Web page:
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Editorial
The Best-Laid Plans of Mice and Men Often Go Awry
Burkman RT
TheFemalePatient.2012;37(2):14-16.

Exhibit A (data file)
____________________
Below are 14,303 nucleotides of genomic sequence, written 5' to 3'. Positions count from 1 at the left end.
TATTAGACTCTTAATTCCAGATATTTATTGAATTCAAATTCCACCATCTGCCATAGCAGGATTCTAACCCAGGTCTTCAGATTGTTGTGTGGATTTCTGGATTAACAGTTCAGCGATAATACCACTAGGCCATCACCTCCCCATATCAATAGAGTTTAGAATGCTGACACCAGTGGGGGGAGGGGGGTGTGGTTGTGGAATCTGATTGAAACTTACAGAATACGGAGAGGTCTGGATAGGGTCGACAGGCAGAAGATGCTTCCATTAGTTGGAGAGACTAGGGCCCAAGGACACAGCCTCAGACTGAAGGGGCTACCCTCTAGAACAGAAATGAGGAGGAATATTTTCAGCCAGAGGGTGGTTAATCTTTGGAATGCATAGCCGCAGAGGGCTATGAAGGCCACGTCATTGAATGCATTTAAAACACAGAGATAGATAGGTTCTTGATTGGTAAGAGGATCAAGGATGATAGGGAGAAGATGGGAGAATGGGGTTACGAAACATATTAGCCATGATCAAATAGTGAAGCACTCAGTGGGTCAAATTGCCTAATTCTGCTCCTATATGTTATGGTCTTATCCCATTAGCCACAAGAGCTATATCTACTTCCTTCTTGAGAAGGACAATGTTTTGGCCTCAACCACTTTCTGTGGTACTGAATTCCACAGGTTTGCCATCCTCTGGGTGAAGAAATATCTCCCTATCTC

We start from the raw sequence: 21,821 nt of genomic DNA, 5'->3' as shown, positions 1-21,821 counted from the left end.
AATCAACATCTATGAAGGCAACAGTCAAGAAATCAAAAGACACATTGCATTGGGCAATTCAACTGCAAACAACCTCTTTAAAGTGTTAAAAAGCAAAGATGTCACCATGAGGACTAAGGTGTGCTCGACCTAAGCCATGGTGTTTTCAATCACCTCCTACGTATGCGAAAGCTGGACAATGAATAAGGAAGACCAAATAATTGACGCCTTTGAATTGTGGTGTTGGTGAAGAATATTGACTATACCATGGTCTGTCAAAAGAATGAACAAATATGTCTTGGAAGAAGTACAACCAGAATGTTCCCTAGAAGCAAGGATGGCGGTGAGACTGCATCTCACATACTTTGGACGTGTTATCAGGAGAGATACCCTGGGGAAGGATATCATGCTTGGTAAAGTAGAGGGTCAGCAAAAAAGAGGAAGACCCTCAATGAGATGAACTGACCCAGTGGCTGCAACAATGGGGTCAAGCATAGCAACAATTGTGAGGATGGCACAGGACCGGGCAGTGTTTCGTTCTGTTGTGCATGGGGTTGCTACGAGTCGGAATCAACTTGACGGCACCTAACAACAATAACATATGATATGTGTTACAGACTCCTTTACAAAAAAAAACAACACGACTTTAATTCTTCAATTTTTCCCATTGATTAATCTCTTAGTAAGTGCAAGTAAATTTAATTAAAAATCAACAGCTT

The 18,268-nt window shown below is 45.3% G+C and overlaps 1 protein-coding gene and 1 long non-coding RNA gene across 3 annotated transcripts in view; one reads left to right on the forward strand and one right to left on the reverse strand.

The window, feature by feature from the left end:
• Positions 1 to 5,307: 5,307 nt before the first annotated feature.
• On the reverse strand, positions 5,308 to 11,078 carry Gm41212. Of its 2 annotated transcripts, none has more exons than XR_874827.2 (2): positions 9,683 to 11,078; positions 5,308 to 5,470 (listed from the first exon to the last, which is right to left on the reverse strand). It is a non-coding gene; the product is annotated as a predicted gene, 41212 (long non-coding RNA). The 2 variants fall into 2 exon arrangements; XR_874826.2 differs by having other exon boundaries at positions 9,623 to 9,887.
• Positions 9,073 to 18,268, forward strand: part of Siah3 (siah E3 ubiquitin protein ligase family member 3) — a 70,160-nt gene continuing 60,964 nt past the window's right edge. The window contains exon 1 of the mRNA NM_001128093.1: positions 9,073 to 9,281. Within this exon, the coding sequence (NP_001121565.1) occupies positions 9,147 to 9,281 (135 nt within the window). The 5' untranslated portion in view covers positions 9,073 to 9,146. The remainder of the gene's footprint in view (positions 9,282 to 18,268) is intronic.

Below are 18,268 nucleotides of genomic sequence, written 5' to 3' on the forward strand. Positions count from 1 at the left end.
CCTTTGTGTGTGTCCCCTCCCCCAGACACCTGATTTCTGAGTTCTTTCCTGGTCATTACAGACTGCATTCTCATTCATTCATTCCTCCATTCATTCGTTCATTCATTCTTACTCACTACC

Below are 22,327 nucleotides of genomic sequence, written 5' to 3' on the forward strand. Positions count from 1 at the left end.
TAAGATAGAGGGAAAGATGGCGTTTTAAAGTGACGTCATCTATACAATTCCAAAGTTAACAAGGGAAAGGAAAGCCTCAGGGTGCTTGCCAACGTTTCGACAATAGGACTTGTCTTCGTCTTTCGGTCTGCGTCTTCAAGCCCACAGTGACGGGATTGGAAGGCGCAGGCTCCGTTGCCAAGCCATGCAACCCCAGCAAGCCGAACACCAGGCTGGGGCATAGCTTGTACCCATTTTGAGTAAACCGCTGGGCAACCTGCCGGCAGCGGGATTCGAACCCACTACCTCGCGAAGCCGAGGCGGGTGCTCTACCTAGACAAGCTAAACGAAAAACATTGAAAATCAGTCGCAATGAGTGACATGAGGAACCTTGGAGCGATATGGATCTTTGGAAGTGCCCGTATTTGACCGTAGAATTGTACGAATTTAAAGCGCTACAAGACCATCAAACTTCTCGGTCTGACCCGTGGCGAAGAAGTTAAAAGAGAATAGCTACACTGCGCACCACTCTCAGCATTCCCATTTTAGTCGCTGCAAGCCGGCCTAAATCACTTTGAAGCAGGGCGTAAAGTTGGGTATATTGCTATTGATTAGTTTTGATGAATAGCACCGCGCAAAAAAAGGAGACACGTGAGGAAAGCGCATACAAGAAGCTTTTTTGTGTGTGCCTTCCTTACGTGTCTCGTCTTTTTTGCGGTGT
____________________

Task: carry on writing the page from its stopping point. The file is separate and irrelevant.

With the rising cesarean delivery rate, we are starting to see an increased frequency of significant complications, such as placenta accreta. In their publication for the National Institute of Child Health & Human Development (NICHD) Maternal-Fetal Medicine Network, Silver and colleagues examined over 30,000 women who had delivered by cesarean section without labor between 1999 and 2002. The incidence of placenta accreta with each ensuing cesarean delivery rose with a rate at 0.24% with the first, climbing to 6.7% with the sixth.


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